Many devices are connected online which makes them more vulnerable to
As the maritime and offshore energy industries connect ships and
oil rigs to computer networks, they expose considerable weaknesses that
hackers can exploit.
For example, it was discovered that pirates off
the coast of Somalia and other key piracy areas hand pick their shipping
targets by tracking online the navigation track of the vessel through
AIS, ECDIS and radar.
In the oil industry, hackers have committed much
turmoil including the tilting of an oil rig, causing it to be shut down,
as well as the penetration of the networked computing systems on
another rig with malware that took trained personnel almost three weeks
Other events have included smugglers hacking into networked
systems to be able to locate containers with drug contraband and cleanly
confiscate the drugs without being detected.
They even went so far as
attempting to delete the data for the shipment.
While data on the extent
of the maritime industry’s exposure to cyber-crime is hard to come by, a
study of the related energy sector by insurance companies recently
indicates that much of it maybe insurable.
As the energy and oil industry has been targeted for some time,
statistics are available that indicate this is already have a billion
dollar impact on the world economy.
In the maritime industry, the number
of known incidents appears to be low due to either the companies being
unaware of the cyber-attacks or because of the desire to keep such news
from reaching the press with potential detrimental business impact to
There are few documented reports that hackers have compromised maritime
But scientists indicate they have determined areas in
three key systems that mariners use to navigate: GPS, Automatic
Identification System (AIS), and the system for viewing digital nautical
charts Electronic Chart Display and Information System (ECDIS).
Increasingly, the maritime domain and energy sector has turned to
technology to improve production, cost and reduce delivery schedules.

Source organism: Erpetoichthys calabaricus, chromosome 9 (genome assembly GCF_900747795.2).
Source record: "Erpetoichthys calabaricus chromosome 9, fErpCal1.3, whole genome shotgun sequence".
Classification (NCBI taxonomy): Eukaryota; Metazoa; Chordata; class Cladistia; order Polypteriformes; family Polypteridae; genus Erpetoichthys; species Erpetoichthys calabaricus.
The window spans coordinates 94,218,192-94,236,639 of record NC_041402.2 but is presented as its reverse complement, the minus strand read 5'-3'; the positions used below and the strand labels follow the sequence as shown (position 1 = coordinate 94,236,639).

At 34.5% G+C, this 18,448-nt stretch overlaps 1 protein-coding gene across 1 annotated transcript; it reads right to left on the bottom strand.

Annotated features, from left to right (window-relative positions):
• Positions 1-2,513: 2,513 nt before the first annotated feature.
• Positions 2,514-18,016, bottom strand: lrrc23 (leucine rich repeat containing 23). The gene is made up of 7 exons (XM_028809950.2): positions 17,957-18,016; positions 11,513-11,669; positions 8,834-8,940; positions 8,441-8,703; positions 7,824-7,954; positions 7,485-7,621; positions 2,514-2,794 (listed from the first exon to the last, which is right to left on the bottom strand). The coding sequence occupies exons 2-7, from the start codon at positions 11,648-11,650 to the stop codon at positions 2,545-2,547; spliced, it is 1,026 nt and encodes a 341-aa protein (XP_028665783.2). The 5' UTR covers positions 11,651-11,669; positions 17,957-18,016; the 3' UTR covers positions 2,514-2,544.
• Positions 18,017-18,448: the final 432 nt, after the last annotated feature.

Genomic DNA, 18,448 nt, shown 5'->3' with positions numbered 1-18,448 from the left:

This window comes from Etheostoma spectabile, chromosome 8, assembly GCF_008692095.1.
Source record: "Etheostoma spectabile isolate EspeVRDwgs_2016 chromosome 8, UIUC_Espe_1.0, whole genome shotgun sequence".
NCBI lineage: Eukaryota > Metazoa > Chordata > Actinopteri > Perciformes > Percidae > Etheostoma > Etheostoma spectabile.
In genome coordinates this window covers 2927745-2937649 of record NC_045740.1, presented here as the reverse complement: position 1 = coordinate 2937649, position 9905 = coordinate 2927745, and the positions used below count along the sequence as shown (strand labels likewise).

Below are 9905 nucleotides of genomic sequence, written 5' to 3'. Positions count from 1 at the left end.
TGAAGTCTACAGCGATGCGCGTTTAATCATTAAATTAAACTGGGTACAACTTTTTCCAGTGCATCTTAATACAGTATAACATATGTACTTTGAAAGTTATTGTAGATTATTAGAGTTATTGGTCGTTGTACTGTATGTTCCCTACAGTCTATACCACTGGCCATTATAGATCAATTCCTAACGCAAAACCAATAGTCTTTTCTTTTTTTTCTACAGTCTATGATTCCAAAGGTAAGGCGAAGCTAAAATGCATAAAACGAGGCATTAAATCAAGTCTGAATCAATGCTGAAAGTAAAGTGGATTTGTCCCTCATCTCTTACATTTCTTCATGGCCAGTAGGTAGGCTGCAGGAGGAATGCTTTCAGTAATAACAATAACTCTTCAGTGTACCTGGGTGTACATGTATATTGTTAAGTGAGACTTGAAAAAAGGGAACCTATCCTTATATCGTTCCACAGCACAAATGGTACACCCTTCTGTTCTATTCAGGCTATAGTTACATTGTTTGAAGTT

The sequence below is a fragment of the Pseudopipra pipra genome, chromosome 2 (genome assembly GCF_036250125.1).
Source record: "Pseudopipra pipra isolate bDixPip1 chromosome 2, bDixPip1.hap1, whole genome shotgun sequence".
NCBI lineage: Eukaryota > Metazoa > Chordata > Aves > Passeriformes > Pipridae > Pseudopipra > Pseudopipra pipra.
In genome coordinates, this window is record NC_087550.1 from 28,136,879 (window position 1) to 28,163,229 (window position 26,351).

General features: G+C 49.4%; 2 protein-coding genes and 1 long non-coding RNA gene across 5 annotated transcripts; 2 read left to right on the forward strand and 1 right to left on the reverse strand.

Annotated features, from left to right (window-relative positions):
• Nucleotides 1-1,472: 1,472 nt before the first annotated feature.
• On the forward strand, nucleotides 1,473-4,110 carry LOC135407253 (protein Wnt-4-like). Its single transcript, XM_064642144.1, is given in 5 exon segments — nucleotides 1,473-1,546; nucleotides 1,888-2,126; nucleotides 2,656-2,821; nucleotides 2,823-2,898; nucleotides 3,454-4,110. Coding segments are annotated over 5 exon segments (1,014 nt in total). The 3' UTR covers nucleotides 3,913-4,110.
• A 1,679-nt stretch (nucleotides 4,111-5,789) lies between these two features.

These technological changes have opened the door to emerging threats and
vulnerabilities as equipment have become accessible to outside
As vessels continue to increase in size, the crewing continues to
decrease, with the paramount shift in vessel operations, ship owners and
yards have increasingly added more automation and remote monitoring
systems to vessels.
This has led to a dilemma, as more systems and
devices on vessels might enhance productivity and safety on one hand,
but on the other it presents more systems for hackers to compromise and
It is fairly well-known that a significant proportion of
computing and network devices are connected to the internet using serial
ports with poor security.
Devices range from simple traffic items such
as stop light which have been proven that they can be controlled
remotely by hackers, to complex items for the oil and gas industry that
monitor and control oil rigs.
It has been reported that some ships switch off their AIS systems when
passing through waters where pirates are known to operate, or fake the
data to make it seem they’re somewhere else.
Some shipping companies are
now taking cyber risks as true credible threats and taking necessary
measures to beef up network and telecommunications security.
studies of U.S. ports have determined that very few have conducted cyber
assessments and even fewer have developed a response plan.
federal money has been allocated to the maritime industry for cyber
security projects or training.
This lack of cyber security preparation by U.S. ports actually carries
over to the shipping companies where it has been discovered that most
have substantial security issues.
However the good point is that the
maritime industry has had limited compromising of its computing and
This may be tied to the factor that they have not been
a high priority and have not been on the radar screen of hackers.
What should concern many in the maritime industry is that the main ship